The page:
Baggage to London (Annikins)

Baggage To London (Annikins)
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Baggage Provisions 7242133289488

Loosen clothes freely. Fresh air freely. Examine for further injury. Cover well.

Give nothing and prevent others giving. W ith care clean wound no probing. Remove hand from around wound. Pressure pad. Secure appropriately. Test efficiency. Clean dry dressing on wound. Lightly bandage. Instruct re appropriate dressing to scald. In strips. Gradually remove clothing and cover gradually. Blisters left in tact. Cotton wool Lightly bandage. Hand and leg appropriately supported.

Downstairs if possible. Open doors and windows. Fire in room. Room or bed shaded from bright light if possible. All obstacles to transport removed.

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Appropriate transport. Protect by cradle. T o be kept very quiet. Renew cold cloths to head.

Prepare test and apply hot bottles. Particulars of forthcoming events will be inserted in this column fres of charge, i f received not later than the 14th of each month Abergavenny. Nicholls, 18, Castle-street, Abergavenny. Entry forms and particulars of Mr. For Horncroft-terrace, Bolsover,. Challenge particulars apply Mr. Allcock near Chesterfield. Ben Liley, 6, Exchange-street, Cleckheaton.

E lla n d Yorks. Entry forms and particulars, apply to Mr. Tate, 4, Victoria-road, Elland. Particulars of Mr. Hanmer, , Doncaster-road, Goldthorpe, near Rotherham. Full particulars may be obtained from the hon.

Baggage to London (Annikins)

Heywood, 81, Davies-street, W. Stamped addressed envelopes should be sent for replies.

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Full details may be had on application to the Hon. Ledgard, Alma House, Thornhill, Dewsbury. Post fre e 7d. Cannon St.. N otes and N ew s. H er M ajesty has always taken the greatest interest in the Society, of which she is president, and her patronage has done much to place it on the strong footing it is to-day. H er M ajesty shook hands with all present. A b ou t members o f the D etachm ent o f the division was present, and C ol.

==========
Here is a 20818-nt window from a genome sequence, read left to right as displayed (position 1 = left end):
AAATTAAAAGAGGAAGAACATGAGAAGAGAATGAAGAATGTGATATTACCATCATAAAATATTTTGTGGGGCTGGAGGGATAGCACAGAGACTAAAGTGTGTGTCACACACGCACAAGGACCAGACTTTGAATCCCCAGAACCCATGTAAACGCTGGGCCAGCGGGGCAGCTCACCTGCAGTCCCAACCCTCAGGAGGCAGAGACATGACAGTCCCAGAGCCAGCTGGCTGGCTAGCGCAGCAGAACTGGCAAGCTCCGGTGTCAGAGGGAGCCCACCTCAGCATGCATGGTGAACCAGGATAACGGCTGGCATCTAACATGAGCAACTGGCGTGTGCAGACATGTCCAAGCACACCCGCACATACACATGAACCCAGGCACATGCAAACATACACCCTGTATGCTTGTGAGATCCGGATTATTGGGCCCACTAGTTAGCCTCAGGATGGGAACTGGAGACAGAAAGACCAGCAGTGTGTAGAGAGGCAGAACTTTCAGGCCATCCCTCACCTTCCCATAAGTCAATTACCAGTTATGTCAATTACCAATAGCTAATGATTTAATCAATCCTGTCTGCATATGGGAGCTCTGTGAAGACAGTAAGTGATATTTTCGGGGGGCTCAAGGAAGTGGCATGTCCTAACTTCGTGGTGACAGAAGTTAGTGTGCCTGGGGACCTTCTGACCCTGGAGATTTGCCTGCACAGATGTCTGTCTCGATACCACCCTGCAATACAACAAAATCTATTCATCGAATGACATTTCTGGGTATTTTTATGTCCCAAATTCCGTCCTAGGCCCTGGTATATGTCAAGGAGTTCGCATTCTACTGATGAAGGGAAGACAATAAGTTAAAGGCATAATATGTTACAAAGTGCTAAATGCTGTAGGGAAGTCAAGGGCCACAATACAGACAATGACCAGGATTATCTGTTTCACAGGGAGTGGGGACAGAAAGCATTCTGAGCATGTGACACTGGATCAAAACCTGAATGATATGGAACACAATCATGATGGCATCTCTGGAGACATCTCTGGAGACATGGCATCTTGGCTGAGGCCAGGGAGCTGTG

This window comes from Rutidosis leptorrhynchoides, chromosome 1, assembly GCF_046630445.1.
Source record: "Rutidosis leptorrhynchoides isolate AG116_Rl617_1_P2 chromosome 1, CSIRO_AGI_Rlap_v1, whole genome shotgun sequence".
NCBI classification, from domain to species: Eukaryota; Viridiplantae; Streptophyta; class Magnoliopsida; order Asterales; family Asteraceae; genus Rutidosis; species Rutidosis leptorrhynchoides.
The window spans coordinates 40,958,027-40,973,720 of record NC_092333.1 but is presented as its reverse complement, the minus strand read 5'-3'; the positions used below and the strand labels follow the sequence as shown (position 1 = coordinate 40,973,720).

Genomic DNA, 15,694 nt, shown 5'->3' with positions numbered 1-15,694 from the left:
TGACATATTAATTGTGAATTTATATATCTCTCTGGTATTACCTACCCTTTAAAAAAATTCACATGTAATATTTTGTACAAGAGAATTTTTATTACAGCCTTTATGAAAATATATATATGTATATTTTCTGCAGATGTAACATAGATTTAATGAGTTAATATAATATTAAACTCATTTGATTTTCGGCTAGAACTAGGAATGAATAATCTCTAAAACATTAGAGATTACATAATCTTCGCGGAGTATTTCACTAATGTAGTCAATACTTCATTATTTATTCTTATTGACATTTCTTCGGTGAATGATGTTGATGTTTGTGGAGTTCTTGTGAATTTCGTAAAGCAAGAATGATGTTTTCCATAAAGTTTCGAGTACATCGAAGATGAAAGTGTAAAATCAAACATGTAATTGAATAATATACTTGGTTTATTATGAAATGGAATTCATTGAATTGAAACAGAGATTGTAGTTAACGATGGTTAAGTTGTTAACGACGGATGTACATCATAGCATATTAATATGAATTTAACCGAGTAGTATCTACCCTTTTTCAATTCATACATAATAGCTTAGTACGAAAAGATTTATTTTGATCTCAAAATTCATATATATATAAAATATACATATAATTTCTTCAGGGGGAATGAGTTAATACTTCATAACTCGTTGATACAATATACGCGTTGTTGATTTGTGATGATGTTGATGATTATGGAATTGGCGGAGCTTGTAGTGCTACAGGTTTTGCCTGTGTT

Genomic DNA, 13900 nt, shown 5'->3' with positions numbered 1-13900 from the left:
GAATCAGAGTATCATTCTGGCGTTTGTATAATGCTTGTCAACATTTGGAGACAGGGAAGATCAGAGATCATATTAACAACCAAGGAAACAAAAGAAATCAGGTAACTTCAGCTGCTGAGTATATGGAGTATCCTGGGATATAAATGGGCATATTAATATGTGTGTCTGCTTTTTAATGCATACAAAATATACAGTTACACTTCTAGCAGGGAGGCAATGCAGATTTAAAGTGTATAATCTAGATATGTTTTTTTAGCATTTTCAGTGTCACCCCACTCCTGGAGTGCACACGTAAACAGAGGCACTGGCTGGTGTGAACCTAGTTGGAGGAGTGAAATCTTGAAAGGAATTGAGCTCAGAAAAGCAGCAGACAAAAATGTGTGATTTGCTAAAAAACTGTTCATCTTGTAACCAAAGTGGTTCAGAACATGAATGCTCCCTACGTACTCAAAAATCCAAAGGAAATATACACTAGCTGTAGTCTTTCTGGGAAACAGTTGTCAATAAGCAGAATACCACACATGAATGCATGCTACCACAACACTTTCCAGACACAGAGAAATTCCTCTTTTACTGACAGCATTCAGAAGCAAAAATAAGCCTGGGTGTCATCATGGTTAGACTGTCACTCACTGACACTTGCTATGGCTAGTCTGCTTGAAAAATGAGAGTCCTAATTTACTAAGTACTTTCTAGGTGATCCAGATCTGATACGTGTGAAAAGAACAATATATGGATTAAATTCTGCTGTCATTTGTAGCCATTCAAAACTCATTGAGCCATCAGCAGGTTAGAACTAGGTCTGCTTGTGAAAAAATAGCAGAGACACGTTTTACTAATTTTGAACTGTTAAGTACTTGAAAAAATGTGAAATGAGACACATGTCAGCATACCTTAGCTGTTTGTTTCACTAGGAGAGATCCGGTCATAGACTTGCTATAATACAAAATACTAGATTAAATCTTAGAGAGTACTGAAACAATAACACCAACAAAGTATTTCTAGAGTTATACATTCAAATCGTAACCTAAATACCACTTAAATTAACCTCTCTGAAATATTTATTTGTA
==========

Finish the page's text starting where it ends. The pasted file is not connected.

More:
Bedford, o f the War Office, and Col. Furley at the conference o f R ed Cross Societies held in W ashington.

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On the connection which ought to exist between a N ational R ed Cross Society and its affiliated associations this is very interesting reading, and explains critically the gist o f the position and the lines o f reform. T h ese members so elected, together with the vice-presidents, will in future constitute the comm ittee. T h is additional m em bership will, we have no doubt, considerably strengthen the com m ittee, and will make it thoroughly representative. It must be borne in mind that it is in no way com pulsory, but has been devised for those officers and members who desire to extend their know ledge of R ed Cross work.

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T hose who com plete and qualify at the exam ination o f the. T h e subjects are divided in t o : a C o m p u lso ry; b Optional. O n e or more may be taken. John o f Jerusalem in E ngland. T h is position is not so irregular as it may seem, for I have on several occasions acted in the same capacity since when I attended the C on ference held at Berlin in the early days of the R ed Cross movem ent. Petersburg , Lond on In 1 had the honour to be sent by the British G overnm ent to G eneva as one o f the delegates to the International C onference for the R evision o f the Convention o f Geneva.

M y principal object in now addressing you is to show the close connection which ought to exist between a. N ational R ed Cross Society and such bodies as the A m b ulan ce D epartm ent o f the Order, which it is my privilege to represent. Soon after the establishm ent o f the St. John A m b ulan ce Association in , an organisation to teach men and women to administer first aid in civil life, it was considered necessary to offer inducem ents to those who had gained certificates and badges o f proficiency, especially those whose lives were spent in places where accidents were not o f such daily occurrence as in mines, factories, crow ded cities or on railways, and who therefore required som e stimulus to encourage them to keep up the knowledge they had acquired.